The BDaaS On The Block

Looking at the current competitive swirl among carriers and hosting providers, it is clear that five basic value pillars have been identified in the rush to monetize big data services:

1. Infrastructure

2. Data – structured, semi-structured and structured data (internally and externally derived)

3. Access & storage software/API’s – the ability to map/reduce unstructured data in order to drive trending, sentiment analysis, and sessionization

4. Analytics – diverse, real-time data summaries providing actionable insights

5. Professional services –  big data strategy and roadmap and advisory services

Many of those providers are focusing on monetizing data that they currently own, as opposed to driving transformations of customer data, claiming that it is “the low hanging fruit.” In addition, many providers are eliminating the infrastructure and professional services pillars as target areas for initial big data commercialization efforts, believing that an ecosystem model  will provide an optimum risk/reward approach to the marketplace.

Enter BDaaS as a solution

From my perspective, this is an erroneous analysis of the market opportunity.  Why?  Big Data as a Service (BDaaS) is quickly becoming one of the fastest growing elements of big data services, as providers such as NuoDB are now providing cloud-based big data services on a yearly subscription model.  Enterprises such as AutoZone are using NuoBD to customize its global supply chain at the store level, reducing the chances that customers will leave without making a purchase.

The benefit to enterprises is that they can quickly deploy big data services without having to change a single line of code or incurring any unscheduled downtime by initializing the service.  One of the key hurdles to big data deployment is the potential disruption to the production environment and the necessity to employ an army of consultants to conduct single-tier and multitier data base migrations from SQL to Hadoop or HDFS.  The ability to reduce the complexity of the migrations significantly reduces the upfront costs and required timeline of deploying the service and dramatically increases the potential ROI and TCO of the service.

Many large enterprises (especially financial services entities) will continue to retain relational databases and utilize cloud or appliance approaches to speed up transaction processing.  State Street CIO Christopher Perretta was recently quoted in the Wall Street Journal indicating that State Street would never consider moving to big data architectures in its production environment.  Perretta stated, “It’s a lot of bookkeeping that you can’t screw up.”  As such, a flexible BDaaS offering appears to represent the primary revenue opportunity for carriers in the near future, especially with many of their existing marquee customers.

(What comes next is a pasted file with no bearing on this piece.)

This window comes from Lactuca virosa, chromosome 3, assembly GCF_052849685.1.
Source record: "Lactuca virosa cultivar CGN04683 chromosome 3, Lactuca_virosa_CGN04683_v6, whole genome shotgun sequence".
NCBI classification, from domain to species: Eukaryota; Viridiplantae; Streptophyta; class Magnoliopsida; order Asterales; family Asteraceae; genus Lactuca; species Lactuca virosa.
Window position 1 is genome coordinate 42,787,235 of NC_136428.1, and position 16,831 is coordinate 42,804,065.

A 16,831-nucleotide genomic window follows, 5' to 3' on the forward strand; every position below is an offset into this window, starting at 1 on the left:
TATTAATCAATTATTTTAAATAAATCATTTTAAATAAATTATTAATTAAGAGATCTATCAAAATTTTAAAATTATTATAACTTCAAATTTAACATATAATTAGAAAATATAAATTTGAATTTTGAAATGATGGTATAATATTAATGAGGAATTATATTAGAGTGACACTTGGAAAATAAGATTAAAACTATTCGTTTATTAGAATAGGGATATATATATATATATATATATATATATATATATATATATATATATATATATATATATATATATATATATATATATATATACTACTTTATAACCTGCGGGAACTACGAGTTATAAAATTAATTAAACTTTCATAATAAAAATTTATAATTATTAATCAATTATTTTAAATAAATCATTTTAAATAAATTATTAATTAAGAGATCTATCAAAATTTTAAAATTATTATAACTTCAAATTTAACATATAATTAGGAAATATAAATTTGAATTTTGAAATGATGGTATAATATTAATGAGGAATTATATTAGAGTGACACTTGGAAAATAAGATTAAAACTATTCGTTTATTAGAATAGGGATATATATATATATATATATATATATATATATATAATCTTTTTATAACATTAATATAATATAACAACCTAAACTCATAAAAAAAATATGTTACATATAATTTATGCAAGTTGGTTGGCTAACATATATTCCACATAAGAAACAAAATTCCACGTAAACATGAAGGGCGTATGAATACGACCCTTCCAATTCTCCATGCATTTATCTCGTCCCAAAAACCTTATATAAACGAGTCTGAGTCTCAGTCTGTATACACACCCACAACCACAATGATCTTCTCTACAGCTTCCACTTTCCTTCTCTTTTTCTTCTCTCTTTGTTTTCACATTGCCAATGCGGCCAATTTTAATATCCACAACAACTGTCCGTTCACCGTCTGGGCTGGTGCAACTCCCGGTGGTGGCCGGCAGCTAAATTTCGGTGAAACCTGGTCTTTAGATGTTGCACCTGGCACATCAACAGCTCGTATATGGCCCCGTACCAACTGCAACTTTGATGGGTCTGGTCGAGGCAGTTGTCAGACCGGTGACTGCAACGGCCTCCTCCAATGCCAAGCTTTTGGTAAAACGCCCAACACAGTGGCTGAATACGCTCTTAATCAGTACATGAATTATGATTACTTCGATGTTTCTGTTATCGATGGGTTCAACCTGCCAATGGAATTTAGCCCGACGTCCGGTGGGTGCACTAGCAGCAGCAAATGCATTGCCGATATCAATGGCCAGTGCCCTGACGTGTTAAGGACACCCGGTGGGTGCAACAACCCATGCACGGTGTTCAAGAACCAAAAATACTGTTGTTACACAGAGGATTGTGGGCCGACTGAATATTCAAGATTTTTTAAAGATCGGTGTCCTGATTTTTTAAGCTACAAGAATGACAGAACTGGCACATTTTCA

Big data means big business for Professional Services

The Wall Street Journal article projected that big data revenue will double to $4 billion dollars by 2015.  Interestingly enough, 42% of that projected revenue is professional services.  That begs two questions.  One, why would any carrier forego over 40% of an addressable market?  The second is why would carriers forego the potential to create “trusted advisor” relationships with its most important customers?

The professional services revenue driver is the new wave of database and analytics innovation that is now reaching the marketplace.  Whether it’s Basho Riak or Cassandra (a new Apache Open Source data base), consultants will be required to assist enterprises in deploying and optimizing these new technologies  and the supporting analytics in the enterprise environment.  Even if you discount the deployment of emerging database technologies to zero, it is clear that professional services will be required to analyze an enterprise’s critical business processes to identify potential areas where a carrier’s data can be monetized to support potential big data initiatives.

Innovation leads to opportunity

Given the history of technical innovation, it is clear (at least to me) that the current major players in big data risk losing market share to the new wave of database innovators.  In my opinion, carriers (in partnership with innovative data base and analytic players) who also possess deep- level consulting skills in this arena are best positioned to capture market share.  They have the dollars to invest in infrastructure and expertise, and the relationships to alleviate the fear, uncertainty, and doubt surrounding the optimum approach  of consuming big data services.

While the infrastructure and professional services pillars of big data may not, by themselves,  create a “Bad, Bad Leroy Brown” opportunity, it is my belief based on the current market data that an offering providing infrastructure and professional services can create a BDaaS opportunity for carriers.

What’s your opinion? Do you see big opportunity for BDaaS in the marketplace?
The Networking Exchange Blog Team About NEB Team